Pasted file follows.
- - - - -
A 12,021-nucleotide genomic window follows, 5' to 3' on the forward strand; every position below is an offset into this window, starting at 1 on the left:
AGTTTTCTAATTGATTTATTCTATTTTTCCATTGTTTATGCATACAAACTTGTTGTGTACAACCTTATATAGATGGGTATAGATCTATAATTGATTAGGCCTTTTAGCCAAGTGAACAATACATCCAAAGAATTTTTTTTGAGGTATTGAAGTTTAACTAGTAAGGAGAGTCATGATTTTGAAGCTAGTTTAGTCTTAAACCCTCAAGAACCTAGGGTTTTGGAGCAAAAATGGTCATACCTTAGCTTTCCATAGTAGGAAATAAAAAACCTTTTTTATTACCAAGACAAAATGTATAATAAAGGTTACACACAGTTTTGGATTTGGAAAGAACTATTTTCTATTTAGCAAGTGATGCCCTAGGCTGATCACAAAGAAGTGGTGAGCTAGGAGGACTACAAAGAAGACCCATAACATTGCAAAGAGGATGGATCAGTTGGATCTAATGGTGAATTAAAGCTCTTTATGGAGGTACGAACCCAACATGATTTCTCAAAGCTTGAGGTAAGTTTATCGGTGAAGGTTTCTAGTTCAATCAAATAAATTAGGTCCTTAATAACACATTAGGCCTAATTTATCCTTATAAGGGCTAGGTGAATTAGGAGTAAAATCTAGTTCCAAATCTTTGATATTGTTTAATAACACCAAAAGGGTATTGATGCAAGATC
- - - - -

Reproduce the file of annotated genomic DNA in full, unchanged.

A 12,021-nucleotide genomic window follows, 5' to 3' on the forward strand; every position below is an offset into this window, starting at 1 on the left:
AGTTTTCTAATTGATTTATTCTATTTTTCCATTGTTTATGCATACAAACTTGTTGTGTACAACCTTATATAGATGGGTATAGATCTATAATTGATTAGGCCTTTTAGCCAAGTGAACAATACATCCAAAGAATTTTTTTTGAGGTATTGAAGTTTAACTAGTAAGGAGAGTCATGATTTTGAAGCTAGTTTAGTCTTAAACCCTCAAGAACCTAGGGTTTTGGAGCAAAAATGGTCATACCTTAGCTTTCCATAGTAGGAAATAAAAAACCTTTTTTATTACCAAGACAAAATGTATAATAAAGGTTACACACAGTTTTGGATTTGGAAAGAACTATTTTCTATTTAGCAAGTGATGCCCTAGGCTGATCACAAAGAAGTGGTGAGCTAGGAGGACTACAAAGAAGACCCATAACATTGCAAAGAGGATGGATCAGTTGGATCTAATGGTGAATTAAAGCTCTTTATGGAGGTACGAACCCAACATGATTTCTCAAAGCTTGAGGTAAGTTTATCGGTGAAGGTTTCTAGTTCAATCAAATAAATTAGGTCCTTAATAACACATTAGGCCTAATTTATCCTTATAAGGGCTAGGTGAATTAGGAGTAAAATCTAGTTCCAAATCTTTGATATTGTTTAATAACACCAAAAGGGTATTGATGCAAGATC